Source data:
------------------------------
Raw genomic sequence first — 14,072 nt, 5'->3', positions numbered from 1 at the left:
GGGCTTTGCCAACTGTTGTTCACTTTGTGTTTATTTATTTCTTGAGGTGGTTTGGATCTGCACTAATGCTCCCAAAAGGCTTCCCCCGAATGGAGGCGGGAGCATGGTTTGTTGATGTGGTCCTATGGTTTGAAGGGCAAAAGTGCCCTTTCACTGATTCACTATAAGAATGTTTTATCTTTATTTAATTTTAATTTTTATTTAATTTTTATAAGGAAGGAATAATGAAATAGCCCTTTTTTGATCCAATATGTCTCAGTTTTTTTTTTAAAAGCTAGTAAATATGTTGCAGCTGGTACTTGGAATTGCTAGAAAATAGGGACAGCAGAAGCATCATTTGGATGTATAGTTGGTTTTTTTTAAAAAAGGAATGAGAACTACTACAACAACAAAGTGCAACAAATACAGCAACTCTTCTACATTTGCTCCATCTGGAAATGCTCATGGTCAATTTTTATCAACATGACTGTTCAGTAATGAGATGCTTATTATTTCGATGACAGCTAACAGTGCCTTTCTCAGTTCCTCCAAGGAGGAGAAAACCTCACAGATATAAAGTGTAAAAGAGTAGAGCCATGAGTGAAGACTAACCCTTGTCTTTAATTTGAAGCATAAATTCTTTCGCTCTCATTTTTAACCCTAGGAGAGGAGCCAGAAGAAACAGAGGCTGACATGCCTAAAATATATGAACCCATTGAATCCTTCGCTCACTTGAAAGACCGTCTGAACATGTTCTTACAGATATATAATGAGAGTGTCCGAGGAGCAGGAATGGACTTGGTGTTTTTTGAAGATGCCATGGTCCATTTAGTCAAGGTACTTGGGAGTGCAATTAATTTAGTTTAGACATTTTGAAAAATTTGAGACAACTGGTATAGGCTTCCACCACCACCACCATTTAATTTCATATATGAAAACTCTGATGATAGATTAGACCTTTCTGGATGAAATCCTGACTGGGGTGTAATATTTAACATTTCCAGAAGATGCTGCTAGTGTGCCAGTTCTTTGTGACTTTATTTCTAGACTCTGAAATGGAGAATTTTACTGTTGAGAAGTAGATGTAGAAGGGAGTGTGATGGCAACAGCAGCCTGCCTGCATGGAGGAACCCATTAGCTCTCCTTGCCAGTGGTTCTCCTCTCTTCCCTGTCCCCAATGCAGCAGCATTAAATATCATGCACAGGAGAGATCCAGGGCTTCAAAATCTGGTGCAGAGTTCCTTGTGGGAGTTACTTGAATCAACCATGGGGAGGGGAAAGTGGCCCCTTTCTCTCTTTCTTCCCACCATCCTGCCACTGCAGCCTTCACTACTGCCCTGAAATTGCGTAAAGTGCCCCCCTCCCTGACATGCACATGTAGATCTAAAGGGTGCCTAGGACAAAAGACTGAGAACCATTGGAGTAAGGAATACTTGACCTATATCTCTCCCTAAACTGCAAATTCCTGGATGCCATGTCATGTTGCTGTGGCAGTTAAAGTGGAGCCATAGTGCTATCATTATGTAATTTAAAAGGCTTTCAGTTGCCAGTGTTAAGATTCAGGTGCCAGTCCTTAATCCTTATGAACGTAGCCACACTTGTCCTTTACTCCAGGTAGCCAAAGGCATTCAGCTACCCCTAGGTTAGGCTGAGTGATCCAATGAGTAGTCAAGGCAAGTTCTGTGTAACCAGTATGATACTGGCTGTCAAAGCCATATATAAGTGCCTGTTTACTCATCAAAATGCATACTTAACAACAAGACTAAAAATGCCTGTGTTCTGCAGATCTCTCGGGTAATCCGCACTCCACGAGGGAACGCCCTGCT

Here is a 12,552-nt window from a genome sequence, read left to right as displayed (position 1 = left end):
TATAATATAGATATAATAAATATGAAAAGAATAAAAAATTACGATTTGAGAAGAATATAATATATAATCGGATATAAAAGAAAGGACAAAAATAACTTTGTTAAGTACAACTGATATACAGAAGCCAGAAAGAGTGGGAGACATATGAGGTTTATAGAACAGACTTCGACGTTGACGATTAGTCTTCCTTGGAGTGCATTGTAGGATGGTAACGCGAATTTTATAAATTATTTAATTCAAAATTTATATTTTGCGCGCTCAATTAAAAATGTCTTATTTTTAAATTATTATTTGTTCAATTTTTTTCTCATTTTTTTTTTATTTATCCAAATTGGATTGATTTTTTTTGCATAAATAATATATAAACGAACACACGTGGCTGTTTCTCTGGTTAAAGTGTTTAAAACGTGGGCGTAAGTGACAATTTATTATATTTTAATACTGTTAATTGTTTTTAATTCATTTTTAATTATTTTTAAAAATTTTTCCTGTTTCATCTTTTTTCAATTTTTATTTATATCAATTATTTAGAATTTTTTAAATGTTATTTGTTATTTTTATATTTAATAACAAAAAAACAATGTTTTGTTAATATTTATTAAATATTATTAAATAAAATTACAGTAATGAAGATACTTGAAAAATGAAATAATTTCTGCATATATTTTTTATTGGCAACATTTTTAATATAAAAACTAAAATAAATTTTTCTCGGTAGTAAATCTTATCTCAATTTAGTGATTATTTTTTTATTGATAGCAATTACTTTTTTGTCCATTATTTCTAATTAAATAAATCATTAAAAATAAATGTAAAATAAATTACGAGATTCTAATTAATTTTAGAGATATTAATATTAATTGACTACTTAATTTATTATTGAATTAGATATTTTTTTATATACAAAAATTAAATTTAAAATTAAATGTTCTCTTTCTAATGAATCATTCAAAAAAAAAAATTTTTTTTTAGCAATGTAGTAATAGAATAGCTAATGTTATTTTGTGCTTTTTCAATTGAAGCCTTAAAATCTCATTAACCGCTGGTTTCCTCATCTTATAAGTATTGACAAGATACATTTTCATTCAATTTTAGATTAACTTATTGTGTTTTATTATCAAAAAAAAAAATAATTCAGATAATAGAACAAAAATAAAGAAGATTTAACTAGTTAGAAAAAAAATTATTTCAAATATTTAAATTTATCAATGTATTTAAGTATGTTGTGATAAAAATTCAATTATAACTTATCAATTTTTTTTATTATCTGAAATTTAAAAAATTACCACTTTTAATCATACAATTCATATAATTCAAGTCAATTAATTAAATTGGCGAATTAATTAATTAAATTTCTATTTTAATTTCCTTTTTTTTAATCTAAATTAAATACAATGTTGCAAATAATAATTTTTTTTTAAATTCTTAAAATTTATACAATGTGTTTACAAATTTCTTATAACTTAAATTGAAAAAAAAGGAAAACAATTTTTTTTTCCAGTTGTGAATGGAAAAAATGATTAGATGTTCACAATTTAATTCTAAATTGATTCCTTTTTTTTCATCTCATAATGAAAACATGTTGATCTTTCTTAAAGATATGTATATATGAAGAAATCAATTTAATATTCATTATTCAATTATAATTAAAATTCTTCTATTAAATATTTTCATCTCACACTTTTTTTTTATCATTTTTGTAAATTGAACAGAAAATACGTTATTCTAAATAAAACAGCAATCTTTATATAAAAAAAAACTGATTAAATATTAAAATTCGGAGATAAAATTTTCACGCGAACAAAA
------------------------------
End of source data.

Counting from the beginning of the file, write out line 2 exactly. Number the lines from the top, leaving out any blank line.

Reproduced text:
GGGCTTTGCCAACTGTTGTTCACTTTGTGTTTATTTATTTCTTGAGGTGGTTTGGATCTGCACTAATGCTCCCAAAAGGCTTCCCCCGAATGGAGGCGGGAGCATGGTTTGTTGATGTGGTCCTATGGTTTGAAGGGCAAAAGTGCCCTTTCACTGATTCACTATAAGAATGTTTTATCTTTATTTAATTTTAATTTTTATTTAATTTTTATAAGGAAGGAATAATGAAATAGCCCTTTTTTGATCCAATATGTCTCAGTTTTTTTTTTAAAAGCTAGTAAATATGTTGCAGCTGGTACTTGGAATTGCTAGAAAATAGGGACAGCAGAAGCATCATTTGGATGTATAGTTGGTTTTTTTTAAAAAAGGAATGAGAACTACTACAACAACAAAGTGCAACAAATACAGCAACTCTTCTACATTTGCTCCATCTGGAAATGCTCATGGTCAATTTTTATCAACATGACTGTTCAGTAATGAGATGCTTATTATTTCGATGACAGCTAACAGTGCCTTTCTCAGTTCCTCCAAGGAGGAGAAAACCTCACAGATATAAAGTGTAAAAGAGTAGAGCCATGAGTGAAGACTAACCCTTGTCTTTAATTTGAAGCATAAATTCTTTCGCTCTCATTTTTAACCCTAGGAGAGGAGCCAGAAGAAACAGAGGCTGACATGCCTAAAATATATGAACCCATTGAATCCTTCGCTCACTTGAAAGACCGTCTGAACATGTTCTTACAGATATATAATGAGAGTGTCCGAGGAGCAGGAATGGACTTGGTGTTTTTTGAAGATGCCATGGTCCATTTAGTCAAGGTACTTGGGAGTGCAATTAATTTAGTTTAGACATTTTGAAAAATTTGAGACAACTGGTATAGGCTTCCACCACCACCACCATTTAATTTCATATATGAAAACTCTGATGATAGATTAGACCTTTCTGGATGAAATCCTGACTGGGGTGTAATATTTAACATTTCCAGAAGATGCTGCTAGTGTGCCAGTTCTTTGTGACTTTATTTCTAGACTCTGAAATGGAGAATTTTACTGTTGAGAAGTAGATGTAGAAGGGAGTGTGATGGCAACAGCAGCCTGCCTGCATGGAGGAACCCATTAGCTCTCCTTGCCAGTGGTTCTCCTCTCTTCCCTGTCCCCAATGCAGCAGCATTAAATATCATGCACAGGAGAGATCCAGGGCTTCAAAATCTGGTGCAGAGTTCCTTGTGGGAGTTACTTGAATCAACCATGGGGAGGGGAAAGTGGCCCCTTTCTCTCTTTCTTCCCACCATCCTGCCACTGCAGCCTTCACTACTGCCCTGAAATTGCGTAAAGTGCCCCCCTCCCTGACATGCACATGTAGATCTAAAGGGTGCCTAGGACAAAAGACTGAGAACCATTGGAGTAAGGAATACTTGACCTATATCTCTCCCTAAACTGCAAATTCCTGGATGCCATGTCATGTTGCTGTGGCAGTTAAAGTGGAGCCATAGTGCTATCATTATGTAATTTAAAAGGCTTTCAGTTGCCAGTGTTAAGATTCAGGTGCCAGTCCTTAATCCTTATGAACGTAGCCACACTTGTCCTTTACTCCAGGTAGCCAAAGGCATTCAGCTACCCCTAGGTTAGGCTGAGTGATCCAATGAGTAGTCAAGGCAAGTTCTGTGTAACCAGTATGATACTGGCTGTCAAAGCCATATATAAGTGCCTGTTTACTCATCAAAATGCATACTTAACAACAAGACTAAAAATGCCTGTGTTCTGCAGATCTCTCGGGTAATCCGCACTCCACGAGGGAACGCCCTGCT